Anatomy of protest

Following controversy around the anti-discrimination laws, 34 Anglican schools co-signed a letter in late October to the federal education minister asking to preserve a clause in the legislation to allow faith based schools to discriminate on the basis of sexuality and gender and “to select staff who support the Christian ethos, values and mission of our schools.”

The clause means employers can continue to legally sack teachers for being gay, living in a same sex relationship, receiving treatment from in-vitro fertilisation clinics or remarrying after divorce without receiving annulment by the church.

This letter was met with a wave of protest, particularly from the schools’ former students. St Catherine’s Class of 2012 wrote to the school leadership team condemning the right to discriminate against LGBTQI students and staff, and on the grounds of gender, relationship status and pregnancy.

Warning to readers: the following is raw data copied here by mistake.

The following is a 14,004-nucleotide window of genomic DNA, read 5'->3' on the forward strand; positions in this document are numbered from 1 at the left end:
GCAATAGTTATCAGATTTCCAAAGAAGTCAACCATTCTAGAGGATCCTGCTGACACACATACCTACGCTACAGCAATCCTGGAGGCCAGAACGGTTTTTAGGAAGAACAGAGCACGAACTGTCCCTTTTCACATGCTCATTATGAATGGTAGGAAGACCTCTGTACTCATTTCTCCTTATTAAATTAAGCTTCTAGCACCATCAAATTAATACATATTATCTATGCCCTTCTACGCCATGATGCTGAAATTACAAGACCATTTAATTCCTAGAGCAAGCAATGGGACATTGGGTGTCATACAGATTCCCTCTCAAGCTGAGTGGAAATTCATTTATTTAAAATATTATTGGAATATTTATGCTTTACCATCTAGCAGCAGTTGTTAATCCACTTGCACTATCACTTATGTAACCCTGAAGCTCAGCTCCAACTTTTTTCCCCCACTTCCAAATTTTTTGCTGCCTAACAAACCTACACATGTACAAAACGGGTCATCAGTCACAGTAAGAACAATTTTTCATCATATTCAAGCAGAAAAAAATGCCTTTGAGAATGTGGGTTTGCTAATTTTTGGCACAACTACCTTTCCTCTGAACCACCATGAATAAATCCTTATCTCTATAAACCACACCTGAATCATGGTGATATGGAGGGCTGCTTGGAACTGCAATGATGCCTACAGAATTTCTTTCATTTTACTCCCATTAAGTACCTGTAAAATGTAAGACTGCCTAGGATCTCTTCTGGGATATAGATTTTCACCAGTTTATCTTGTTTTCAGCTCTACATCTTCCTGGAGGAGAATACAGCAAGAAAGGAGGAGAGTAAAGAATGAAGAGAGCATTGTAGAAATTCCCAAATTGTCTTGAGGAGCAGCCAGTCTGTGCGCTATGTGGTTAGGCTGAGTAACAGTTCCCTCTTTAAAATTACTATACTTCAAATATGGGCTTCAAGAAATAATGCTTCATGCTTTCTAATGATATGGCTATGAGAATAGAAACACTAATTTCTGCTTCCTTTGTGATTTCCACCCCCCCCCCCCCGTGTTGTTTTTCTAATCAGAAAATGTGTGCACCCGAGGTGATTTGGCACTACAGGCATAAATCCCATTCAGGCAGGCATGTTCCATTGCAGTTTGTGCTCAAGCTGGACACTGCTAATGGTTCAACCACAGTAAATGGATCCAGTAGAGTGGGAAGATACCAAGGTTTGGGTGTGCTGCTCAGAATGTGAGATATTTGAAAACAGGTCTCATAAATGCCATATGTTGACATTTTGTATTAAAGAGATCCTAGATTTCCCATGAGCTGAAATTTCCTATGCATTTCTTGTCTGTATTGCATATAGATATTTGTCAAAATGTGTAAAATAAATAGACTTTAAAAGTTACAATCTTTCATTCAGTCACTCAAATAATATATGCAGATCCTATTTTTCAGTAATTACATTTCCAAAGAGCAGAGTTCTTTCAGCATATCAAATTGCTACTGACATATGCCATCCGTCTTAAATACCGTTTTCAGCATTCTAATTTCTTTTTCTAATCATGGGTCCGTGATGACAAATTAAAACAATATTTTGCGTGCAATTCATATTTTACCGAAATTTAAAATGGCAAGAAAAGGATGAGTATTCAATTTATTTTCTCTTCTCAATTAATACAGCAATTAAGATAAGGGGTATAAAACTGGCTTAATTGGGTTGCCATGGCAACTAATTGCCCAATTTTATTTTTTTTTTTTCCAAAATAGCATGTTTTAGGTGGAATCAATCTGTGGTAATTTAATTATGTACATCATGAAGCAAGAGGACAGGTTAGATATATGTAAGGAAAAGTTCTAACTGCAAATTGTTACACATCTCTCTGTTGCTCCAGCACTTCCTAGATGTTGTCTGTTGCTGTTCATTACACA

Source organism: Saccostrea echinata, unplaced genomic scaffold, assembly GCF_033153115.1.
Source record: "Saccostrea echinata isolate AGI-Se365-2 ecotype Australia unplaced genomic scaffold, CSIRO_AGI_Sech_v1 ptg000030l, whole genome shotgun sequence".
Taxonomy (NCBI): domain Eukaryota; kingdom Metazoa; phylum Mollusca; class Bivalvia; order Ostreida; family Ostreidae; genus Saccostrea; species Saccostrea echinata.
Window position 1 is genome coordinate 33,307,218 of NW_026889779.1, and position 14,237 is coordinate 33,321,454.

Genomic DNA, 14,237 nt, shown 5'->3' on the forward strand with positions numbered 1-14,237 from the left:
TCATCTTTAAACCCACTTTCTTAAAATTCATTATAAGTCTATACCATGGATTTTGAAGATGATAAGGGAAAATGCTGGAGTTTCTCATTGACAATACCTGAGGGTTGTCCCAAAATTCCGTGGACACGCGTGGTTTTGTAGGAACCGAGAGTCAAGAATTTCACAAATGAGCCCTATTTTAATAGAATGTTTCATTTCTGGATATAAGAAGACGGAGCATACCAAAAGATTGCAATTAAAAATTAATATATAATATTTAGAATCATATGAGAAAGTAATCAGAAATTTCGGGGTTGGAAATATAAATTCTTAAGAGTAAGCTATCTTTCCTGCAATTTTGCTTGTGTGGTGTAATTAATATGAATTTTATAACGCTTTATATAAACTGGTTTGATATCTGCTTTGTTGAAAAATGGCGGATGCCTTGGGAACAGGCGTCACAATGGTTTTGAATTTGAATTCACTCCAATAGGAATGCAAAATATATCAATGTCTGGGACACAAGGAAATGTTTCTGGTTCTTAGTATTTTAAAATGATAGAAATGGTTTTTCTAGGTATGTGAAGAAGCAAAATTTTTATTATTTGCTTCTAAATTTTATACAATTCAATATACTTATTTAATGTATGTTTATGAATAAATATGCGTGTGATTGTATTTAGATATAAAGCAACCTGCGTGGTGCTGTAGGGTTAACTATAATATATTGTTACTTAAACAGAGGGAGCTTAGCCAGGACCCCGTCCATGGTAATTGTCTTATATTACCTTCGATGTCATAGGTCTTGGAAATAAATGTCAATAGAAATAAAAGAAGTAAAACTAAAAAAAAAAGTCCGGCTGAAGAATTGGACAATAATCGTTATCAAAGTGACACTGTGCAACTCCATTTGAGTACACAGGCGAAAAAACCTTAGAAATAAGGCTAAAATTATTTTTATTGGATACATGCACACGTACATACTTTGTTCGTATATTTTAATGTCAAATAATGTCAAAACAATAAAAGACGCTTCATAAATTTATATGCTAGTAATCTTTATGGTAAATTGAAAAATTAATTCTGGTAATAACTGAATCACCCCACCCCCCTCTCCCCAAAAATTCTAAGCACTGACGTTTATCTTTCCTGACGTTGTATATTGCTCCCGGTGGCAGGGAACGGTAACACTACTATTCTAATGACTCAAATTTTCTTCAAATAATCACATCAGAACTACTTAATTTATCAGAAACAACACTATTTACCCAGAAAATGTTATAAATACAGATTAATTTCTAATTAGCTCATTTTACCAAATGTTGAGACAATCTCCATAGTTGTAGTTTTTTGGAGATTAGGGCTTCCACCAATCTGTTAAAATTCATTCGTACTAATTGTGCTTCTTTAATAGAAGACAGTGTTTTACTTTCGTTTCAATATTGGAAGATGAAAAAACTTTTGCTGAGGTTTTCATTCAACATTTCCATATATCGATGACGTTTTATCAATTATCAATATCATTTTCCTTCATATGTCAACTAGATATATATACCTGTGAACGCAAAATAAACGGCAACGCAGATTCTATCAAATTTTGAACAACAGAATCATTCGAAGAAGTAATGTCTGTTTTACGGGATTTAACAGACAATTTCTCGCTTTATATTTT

Following the St Catherine’s protest, an open letter to the 34 schools had amassed 1000 signatures by 1 November. It had signatures from students alumni from 27 different schools, including Abbotsleigh, The Kings School, Sydney Church of England Grammar, Trinity Grammar and Barker College.

A number of principals then apologised for signing the letter, including those from Barker, St Andrew’s Cathedral School, Shore and Abbotsleigh.

St Andrew’s Head of School Dr John Collier told ABC’s Hack the letter was written in a "vast hurry".

“I agree it could have been better expressed,” he said.

On 8 November, the Anglican Archbishop of Sydney was reported saying he was "deeply sorry" for the letter.